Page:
|At the Nexus of Cybersecurity and Public Policy: Some Basic Concepts and Issues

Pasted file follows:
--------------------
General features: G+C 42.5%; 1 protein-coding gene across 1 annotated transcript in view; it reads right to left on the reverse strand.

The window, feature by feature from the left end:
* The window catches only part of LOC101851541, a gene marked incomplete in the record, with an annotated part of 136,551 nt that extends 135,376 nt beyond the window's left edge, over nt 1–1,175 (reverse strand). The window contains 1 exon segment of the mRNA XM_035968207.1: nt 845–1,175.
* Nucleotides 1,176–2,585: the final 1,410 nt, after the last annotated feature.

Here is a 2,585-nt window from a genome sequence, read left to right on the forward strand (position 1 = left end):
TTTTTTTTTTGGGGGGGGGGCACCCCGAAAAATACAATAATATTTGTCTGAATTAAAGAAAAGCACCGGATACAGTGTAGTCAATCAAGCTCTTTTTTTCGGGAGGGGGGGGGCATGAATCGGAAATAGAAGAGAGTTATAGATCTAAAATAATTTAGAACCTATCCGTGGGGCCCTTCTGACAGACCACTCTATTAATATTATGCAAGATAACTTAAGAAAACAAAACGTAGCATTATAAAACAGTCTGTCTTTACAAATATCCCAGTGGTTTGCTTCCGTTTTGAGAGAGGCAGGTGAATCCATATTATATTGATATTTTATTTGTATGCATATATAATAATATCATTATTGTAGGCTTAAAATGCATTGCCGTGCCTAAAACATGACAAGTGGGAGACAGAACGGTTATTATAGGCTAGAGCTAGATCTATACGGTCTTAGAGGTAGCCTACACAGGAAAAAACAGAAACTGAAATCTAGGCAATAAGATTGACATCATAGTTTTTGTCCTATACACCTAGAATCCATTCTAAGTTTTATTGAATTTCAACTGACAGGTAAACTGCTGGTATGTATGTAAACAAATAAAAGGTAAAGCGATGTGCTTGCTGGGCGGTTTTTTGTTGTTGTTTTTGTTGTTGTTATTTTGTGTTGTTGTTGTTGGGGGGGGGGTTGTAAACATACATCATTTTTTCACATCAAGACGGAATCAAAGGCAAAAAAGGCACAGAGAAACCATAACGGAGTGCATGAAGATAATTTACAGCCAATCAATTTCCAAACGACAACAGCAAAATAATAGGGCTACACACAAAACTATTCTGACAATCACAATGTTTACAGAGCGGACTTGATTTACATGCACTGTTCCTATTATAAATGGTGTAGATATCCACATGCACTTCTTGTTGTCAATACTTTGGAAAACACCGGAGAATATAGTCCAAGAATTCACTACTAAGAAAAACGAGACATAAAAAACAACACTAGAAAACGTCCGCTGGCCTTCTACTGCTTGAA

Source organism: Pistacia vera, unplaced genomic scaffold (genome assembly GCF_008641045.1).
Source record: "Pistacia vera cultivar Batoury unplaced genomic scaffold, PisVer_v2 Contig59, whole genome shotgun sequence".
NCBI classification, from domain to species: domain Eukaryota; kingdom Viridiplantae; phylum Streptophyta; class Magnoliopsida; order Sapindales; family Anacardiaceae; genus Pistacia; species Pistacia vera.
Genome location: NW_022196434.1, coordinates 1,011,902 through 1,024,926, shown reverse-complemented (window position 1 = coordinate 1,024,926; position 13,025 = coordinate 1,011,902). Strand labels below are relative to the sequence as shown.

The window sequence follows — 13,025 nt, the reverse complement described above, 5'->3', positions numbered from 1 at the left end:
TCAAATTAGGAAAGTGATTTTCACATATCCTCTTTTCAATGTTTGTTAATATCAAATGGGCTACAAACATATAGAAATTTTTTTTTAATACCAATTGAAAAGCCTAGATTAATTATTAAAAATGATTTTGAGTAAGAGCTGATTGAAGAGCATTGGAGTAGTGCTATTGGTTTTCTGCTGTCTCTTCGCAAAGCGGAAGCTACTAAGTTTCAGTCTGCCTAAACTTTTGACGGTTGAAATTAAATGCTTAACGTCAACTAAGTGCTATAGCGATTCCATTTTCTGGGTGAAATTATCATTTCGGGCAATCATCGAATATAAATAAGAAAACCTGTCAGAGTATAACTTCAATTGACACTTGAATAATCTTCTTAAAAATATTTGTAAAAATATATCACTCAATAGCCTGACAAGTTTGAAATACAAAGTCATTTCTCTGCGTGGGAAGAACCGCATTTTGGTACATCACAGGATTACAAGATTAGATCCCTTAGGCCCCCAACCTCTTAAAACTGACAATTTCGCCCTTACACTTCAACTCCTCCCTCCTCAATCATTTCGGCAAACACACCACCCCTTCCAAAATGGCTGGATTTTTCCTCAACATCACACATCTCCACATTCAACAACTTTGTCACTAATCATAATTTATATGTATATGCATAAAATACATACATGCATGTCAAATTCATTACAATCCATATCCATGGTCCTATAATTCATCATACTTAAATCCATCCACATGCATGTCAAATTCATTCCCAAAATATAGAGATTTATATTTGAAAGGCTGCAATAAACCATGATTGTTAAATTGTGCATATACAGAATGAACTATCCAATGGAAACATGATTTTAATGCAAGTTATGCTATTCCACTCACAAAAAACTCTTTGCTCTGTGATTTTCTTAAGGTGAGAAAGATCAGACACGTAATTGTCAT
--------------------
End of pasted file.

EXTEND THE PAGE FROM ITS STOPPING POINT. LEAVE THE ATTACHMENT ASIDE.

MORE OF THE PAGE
We depend on information and information technology (IT) to make many of our day-to-day tasks easier and more convenient. Computers play key roles in transportation, health care, banking, and energy. Businesses use IT for payroll and accounting, inventory and sales, and research and development. Modern military forces use weapons that are increasingly coordinated through computer-based networks. Cybersecurity is vital to protecting all of these functions. Cyberspace is vulnerable to a broad spectrum of hackers, criminals, terrorists, and state actors. Working in cyberspace, these malevolent actors can steal money, intellectual property, or classified information; impersonate law-abiding parties for their own purposes; damage important data; or deny the availability of normally accessible services. Cybersecurity issues arise because of three factors taken together - the presence of malevolent actors in cyberspace, societal reliance on IT for many important functions, and the presence of vulnerabilities in IT systems. What steps can policy makers take to protect our government, businesses, and the public from those would take advantage of system vulnerabilities? At the Nexus of Cybersecurity and Public Policy offers a wealth of information on practical measures, technical and nontechnical challenges, and potential policy responses. According to this report, cybersecurity is a never-ending battle; threats will evolve as adversaries adopt new tools and techniques to compromise security. Cybersecurity is therefore an ongoing process that needs to evolve as new threats are identified. At the Nexus of Cybersecurity and Public Policy is a call for action to make cybersecurity a public safety priority. For a number of years, the cybersecurity issue has received increasing public attention; however, most policy focus has been on the short-term costs of improving systems. In its explanation of the fundamentals of cybersecurity and the discussion of potential policy responses, this book will be a resource for policy makers, cybersecurity and IT professionals, and anyone who wants to understand threats to cyberspace.